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PAM Configuration Syntax

In this section we discuss the correct syntax of and generic options respected by entries to these files. PAM-specific tokens in the configuration file are case insensitive. The module paths, however, are case sensitive, since they indicate a file's name and reflect the case dependence of typical file systems. The case sensitivity of the arguments to any given module is defined for each module in turn.

In addition to the lines described below, there are two special characters provided for the convenience of the system administrator: comments are preceded by a “#” and extend to the next end-of-line; also, module specification lines may be extended with a “\”-escaped newline.

If the PAM authentication module (loadable link library file) is located in the default location, then it is not necessary to specify the path. In the case of Linux, the default location is /lib/security. If the module is located outside the default, then the path must be specified as:

auth  required  /other_path/pam_strange_module.so

Anatomy of /etc/pam.d Entries

The remaining information in this subsection was taken from the documentation of the Linux-PAM project. For more information on PAM, see the Official Linux-PAM home page.

A general configuration line of the /etc/pam.conf file has the following form:

service-name   module-type   control-flag   module-path   args

We explain the meaning of each of these tokens. The second (and more recently adopted) way of configuring Linux-PAM is via the contents of the /etc/pam.d/ directory. Once we have explained the meaning of the tokens, we describe this method.


The name of the service associated with this entry. Frequently, the service-name is the conventional name of the given application for example, ftpd , rlogind and su , and so on.

There is a special service-name reserved for defining a default authentication mechanism. It has the name OTHER and may be specified in either lower- or uppercase characters. Note, when there is a module specified for a named service, the OTHER entries are ignored.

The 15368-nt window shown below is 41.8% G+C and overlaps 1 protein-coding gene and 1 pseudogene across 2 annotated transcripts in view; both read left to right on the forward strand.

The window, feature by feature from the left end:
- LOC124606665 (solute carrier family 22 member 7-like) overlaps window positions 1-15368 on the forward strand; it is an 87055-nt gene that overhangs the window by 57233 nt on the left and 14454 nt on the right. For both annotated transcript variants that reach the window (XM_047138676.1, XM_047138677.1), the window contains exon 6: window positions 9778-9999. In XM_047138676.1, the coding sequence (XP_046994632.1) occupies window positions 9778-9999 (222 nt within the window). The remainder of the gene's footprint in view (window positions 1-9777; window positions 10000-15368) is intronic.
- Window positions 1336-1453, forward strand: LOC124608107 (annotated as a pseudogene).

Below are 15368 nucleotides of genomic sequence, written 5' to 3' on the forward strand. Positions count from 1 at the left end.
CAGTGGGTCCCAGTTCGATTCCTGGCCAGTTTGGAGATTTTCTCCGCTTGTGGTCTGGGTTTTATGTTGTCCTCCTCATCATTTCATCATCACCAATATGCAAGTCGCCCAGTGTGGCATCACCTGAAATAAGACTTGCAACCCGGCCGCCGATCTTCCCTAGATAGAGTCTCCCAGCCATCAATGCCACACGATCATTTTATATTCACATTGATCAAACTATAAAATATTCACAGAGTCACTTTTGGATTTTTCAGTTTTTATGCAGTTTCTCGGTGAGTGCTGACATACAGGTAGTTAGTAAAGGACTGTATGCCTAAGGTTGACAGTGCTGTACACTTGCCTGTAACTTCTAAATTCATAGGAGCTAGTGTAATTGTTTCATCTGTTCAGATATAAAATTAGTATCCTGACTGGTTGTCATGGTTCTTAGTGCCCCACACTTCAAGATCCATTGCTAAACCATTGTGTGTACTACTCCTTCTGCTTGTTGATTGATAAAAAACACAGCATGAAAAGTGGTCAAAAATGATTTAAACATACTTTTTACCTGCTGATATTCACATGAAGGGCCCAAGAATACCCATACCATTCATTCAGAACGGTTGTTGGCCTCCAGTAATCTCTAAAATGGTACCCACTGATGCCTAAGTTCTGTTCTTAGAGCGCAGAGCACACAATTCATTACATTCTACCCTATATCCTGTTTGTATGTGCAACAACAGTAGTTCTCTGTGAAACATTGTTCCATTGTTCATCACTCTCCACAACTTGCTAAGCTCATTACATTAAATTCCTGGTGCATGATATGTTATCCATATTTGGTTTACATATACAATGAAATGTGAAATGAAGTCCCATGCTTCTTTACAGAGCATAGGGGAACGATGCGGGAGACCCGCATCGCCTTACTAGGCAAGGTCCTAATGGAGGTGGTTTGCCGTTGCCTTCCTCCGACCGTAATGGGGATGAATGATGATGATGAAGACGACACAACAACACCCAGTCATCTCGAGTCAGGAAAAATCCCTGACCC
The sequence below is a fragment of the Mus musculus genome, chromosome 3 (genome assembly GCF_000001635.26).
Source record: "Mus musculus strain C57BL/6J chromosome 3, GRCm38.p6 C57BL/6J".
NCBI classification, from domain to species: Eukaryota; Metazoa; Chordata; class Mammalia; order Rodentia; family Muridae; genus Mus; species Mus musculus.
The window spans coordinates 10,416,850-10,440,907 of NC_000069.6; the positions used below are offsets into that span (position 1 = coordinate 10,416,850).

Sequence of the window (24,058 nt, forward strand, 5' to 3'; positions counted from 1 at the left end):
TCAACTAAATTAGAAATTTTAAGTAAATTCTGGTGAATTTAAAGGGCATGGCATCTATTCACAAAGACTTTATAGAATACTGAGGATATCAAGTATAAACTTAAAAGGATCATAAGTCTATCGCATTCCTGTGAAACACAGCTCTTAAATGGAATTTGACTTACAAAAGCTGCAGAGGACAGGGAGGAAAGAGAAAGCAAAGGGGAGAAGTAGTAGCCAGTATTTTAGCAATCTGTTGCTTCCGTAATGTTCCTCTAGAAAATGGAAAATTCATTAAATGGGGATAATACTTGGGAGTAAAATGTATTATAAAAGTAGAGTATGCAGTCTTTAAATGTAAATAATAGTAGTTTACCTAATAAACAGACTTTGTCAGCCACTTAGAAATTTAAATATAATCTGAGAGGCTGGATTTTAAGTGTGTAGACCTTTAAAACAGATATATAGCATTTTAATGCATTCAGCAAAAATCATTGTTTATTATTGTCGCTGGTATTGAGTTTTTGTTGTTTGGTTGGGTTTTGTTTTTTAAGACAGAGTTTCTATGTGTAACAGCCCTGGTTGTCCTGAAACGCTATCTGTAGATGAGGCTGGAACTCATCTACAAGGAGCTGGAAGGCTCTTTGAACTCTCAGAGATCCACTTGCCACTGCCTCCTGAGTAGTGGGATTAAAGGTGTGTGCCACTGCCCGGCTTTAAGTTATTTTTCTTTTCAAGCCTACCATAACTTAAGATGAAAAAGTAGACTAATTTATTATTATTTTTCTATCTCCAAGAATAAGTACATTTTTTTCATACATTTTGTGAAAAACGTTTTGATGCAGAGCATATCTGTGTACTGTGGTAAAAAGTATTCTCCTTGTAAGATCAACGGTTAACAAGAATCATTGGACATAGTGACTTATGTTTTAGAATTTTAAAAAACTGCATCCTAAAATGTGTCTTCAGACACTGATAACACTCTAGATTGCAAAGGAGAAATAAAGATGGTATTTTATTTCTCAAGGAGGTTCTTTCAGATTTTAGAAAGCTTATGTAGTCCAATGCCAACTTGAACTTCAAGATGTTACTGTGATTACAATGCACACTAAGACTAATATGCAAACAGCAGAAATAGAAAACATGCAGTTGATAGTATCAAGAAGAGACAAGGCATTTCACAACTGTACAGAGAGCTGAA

One of (currently) four types of module. The four types are as follows:

  • auth: This module type provides two aspects of authenticating the user. It establishes that the user is who he or she claims to be by instructing the application to prompt the user for a password or other means of identification. Second, the module can grant group membership (independently of the /etc/groups file) or other privileges through its credential-granting properties.

  • account: This module performs non-authentication-based account management. It is typically used to restrict/permit access to a service based on the time of day, currently available system resources (maximum number of users), or perhaps the location of the user login. For example, the “root” login may be permitted only on the console.

  • session: Primarily, this module is associated with doing things that need to be done for the user before and after he or she can be given service. Such things include logging information concerning the opening and closing of some data exchange with a user, mounting directories, and so on.

  • password: This last module type is required for updating the authentication token associated with the user. Typically, there is one module for each “challenge/response” authentication (auth) module type.


The control-flag is used to indicate how the PAM library will react to the success or failure of the module it is associated with. Since modules can be stacked (modules of the same type execute in series, one after another), the control-flags determine the relative importance of each module. The application is not made aware of the individual success or failure of modules listed in the /etc/pam.conf file. Instead, it receives a summary success or fail response from the Linux-PAM library. The order of execution of these modules is that of the entries in the /etc/pam.conf file; earlier entries are executed before later ones. As of Linux-PAM v0.60, this control-flag can be defined with one of two syntaxes.